From the desk of the ROA President Rachel Hood
One of the myths often perpetuated within this industry is that racecourses and owners are somehow at different ends of the racing spectrum and what is good for one is bad for the other.
Certainly, there will always be strong differences of opinion between those who provide the performers and those who put on the show, particularly on the subject of prize-money, but, overall, commercially healthy racecourses can only be good for owners.
We have recently been reminded of this relationship when Chester and Bangor decided they would replace the Tote betting outlets on their racecourses with an entirely new betting system over which they would exercise control. It is a brave and enterprising move, though only time will tell whether it also proves to be successful. If it does, then owners – those who provide the performers – should also benefit.
At the first Chester meeting at which their new chesterBET was in operation, the punter ended up getting a marginally worse deal than had they placed their bets at starting price or on the Tote. What is interesting about this is that it did not lead to wholesale rejection by on-course punters. It told us, not for the first time, that many people bet on horses without having the slightest idea whether the price they obtain for those bets represents the ‘value’ that we are constantly hearing about from those who take betting seriously.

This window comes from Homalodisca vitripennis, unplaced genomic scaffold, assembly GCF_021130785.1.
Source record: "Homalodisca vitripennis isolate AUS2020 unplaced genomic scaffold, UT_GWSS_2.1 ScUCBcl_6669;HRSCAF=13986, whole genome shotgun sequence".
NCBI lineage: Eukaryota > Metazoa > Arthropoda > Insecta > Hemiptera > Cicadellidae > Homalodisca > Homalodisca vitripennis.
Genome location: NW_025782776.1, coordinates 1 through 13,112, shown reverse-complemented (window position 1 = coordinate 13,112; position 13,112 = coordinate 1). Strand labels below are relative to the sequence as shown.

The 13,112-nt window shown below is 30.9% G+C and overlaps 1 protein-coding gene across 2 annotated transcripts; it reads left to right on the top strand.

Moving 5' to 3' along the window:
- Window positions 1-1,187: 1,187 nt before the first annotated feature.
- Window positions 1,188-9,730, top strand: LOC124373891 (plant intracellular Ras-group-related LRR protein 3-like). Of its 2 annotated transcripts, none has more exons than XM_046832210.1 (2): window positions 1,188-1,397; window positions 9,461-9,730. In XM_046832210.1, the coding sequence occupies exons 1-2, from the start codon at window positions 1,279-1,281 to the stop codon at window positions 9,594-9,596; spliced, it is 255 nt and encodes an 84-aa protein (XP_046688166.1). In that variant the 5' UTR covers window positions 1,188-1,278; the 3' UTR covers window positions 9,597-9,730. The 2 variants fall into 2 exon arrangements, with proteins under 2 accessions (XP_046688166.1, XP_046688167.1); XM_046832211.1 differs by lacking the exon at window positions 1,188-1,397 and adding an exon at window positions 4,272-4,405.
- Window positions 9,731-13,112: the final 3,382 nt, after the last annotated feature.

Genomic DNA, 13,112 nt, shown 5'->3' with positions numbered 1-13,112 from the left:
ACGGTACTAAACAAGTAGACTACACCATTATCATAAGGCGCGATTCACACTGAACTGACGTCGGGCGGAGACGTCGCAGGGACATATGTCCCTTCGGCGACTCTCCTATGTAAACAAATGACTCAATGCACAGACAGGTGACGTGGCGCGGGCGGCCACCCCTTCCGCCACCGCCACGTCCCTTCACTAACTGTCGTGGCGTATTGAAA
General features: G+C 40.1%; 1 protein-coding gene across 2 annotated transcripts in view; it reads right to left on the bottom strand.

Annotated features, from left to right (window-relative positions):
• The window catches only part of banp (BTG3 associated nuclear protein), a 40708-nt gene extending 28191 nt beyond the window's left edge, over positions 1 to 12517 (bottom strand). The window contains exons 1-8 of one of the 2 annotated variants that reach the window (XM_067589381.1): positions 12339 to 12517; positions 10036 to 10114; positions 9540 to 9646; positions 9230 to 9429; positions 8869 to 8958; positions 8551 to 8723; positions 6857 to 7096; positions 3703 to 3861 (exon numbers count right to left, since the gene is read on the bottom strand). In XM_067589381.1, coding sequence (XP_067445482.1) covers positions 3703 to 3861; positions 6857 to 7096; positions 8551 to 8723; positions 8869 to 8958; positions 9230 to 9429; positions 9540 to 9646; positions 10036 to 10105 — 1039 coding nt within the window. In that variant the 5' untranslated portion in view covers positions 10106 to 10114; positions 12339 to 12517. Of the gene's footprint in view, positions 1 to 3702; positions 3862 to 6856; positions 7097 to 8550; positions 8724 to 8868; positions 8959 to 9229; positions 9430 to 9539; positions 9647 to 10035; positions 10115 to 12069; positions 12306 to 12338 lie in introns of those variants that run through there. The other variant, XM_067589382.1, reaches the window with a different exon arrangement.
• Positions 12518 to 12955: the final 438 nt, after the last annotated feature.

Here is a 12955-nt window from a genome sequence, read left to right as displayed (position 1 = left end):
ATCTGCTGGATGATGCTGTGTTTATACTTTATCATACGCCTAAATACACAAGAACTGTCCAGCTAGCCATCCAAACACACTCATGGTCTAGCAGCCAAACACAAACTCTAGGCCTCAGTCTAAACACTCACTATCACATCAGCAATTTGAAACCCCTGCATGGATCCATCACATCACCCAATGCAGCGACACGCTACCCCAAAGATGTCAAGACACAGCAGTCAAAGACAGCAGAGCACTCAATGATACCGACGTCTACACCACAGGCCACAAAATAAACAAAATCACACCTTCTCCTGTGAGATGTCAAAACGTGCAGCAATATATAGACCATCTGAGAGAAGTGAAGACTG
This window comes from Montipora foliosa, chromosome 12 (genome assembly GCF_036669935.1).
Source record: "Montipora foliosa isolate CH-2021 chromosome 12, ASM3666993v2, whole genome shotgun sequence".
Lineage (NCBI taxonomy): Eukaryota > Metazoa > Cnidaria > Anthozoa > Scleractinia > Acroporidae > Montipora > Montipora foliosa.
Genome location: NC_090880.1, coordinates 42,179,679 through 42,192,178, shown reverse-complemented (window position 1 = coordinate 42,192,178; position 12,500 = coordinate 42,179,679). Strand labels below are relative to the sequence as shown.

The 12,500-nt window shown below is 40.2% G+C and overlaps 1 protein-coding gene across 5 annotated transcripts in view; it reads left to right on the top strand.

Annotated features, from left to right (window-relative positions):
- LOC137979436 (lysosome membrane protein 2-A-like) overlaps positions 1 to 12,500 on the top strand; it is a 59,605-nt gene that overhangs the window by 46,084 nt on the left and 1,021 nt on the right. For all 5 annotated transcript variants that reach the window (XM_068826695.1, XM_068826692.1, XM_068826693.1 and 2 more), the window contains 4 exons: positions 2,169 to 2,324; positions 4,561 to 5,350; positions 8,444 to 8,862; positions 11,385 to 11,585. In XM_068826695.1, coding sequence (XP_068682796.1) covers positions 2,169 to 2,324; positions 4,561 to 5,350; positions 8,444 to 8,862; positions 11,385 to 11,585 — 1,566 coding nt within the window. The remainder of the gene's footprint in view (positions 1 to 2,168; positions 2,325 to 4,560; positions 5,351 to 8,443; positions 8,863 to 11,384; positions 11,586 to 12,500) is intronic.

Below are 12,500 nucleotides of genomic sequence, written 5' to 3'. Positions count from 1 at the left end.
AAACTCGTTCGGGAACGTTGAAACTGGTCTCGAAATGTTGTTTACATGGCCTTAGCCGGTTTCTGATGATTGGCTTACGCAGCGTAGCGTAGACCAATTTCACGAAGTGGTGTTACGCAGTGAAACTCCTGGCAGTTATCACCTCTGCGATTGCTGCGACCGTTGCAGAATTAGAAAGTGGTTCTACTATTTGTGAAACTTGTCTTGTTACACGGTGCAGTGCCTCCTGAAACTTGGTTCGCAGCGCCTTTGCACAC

The Chester punters could, after all, have deserted the new system in their droves, bet instead with the on-course bookmakers, or simply used their mobiles to bet online or on the phone. But they didn’t.
The truth is, of course, that punters look at betting from many different perspectives and most of those who are enjoying a fun day at the races are unlikely to be motivated by the same urge to obtain the best odds as the type of punter who sits at home placing bets on the exchanges.
Similarly, not all betting shop punters are hung up on value. Bookmakers are only too well aware that the biggest single factor that persuades regular punters to choose one betting shop in preference to another has little to do with whether they are offering 7-4 where their rivals might be giving 2-1. That single factor for most punters is quite simply the location of the shop.
It is perfectly reasonable that the Racing Post in particular is constantly exhorting its readers to seek value in their betting but, equally, it is a mistake to believe that the average racecourse punter is, within reason, going to be bothered about what John McCririck refers to as “the fractions”.
The beauty of the system now being used by Chester and Bangor is that they can be masters of their own destiny. They can choose the betting margins to which they wish to operate and, as time goes on, adjust them according to the volumes of betting. If their margins are too high, it will soon be reflected in a diminishing amount of business they attract.
All this will have been factored into the thinking of the Chester executive as they constructed their innovative and exciting plan. Here is a racecourse that attracts enormous summer crowds made up of people who are out to have a good time. Having a bet is an important part of the mix of their day’s enjoyment but it is by no means the only part. It is already clearly understood by Chester that key to the enterprise is making betting accessible, convenient and easy.
It may be that other racecourses will want to replicate Chester’s foray into the unknown, though few others command such impressive attendance figures. In any event, we should see this as something of a revolution on the British racecourse that could have far-reaching implications, not just for racecourses but for owners too.
28 May 2012